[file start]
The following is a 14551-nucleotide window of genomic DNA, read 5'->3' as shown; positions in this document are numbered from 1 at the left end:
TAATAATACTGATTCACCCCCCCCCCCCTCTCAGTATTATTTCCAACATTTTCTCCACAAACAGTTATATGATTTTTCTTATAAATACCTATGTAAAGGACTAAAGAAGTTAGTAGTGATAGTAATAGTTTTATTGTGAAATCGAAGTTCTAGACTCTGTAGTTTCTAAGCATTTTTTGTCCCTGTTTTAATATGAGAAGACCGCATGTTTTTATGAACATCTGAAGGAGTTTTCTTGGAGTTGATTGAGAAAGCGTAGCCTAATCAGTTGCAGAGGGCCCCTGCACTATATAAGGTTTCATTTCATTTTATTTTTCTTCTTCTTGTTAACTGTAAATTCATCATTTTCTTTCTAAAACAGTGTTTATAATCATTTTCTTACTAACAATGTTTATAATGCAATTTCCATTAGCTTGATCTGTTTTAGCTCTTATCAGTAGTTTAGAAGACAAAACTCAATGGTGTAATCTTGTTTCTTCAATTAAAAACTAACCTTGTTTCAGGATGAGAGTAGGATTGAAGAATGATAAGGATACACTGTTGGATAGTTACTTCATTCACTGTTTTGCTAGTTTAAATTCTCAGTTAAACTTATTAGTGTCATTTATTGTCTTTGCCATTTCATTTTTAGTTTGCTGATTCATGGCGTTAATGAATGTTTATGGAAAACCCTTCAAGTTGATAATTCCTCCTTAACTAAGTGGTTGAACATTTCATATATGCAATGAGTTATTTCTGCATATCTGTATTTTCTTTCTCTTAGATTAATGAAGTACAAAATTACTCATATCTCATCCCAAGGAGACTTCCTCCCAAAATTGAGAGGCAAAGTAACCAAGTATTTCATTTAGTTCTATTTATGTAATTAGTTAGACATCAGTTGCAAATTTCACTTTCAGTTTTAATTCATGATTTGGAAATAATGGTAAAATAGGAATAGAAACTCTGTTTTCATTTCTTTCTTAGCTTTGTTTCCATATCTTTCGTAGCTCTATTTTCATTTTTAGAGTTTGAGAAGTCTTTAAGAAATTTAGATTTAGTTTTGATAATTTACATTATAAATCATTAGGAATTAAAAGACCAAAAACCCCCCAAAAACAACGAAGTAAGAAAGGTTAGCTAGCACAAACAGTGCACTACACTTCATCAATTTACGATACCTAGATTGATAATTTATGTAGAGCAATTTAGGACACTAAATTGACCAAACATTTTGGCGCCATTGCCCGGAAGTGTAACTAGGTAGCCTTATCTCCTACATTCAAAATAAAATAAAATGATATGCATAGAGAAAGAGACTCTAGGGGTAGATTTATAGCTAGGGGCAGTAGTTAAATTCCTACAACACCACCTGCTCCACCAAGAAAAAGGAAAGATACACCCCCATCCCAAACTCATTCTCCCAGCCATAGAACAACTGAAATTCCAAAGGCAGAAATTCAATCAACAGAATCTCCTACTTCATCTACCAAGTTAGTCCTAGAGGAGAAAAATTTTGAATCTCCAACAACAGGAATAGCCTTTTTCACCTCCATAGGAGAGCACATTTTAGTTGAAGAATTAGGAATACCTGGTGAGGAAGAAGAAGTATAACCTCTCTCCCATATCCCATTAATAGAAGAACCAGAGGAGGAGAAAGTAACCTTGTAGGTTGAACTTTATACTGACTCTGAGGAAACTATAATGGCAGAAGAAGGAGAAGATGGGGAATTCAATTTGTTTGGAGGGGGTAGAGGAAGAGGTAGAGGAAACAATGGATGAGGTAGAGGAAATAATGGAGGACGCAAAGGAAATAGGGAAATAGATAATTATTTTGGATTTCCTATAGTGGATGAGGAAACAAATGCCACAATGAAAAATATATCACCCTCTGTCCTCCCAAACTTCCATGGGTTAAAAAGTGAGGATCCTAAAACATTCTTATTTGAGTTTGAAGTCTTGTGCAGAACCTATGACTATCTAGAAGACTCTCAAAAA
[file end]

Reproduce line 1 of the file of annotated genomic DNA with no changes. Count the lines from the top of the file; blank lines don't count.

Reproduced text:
The following is a 14551-nucleotide window of genomic DNA, read 5'->3' as shown; positions in this document are numbered from 1 at the left end: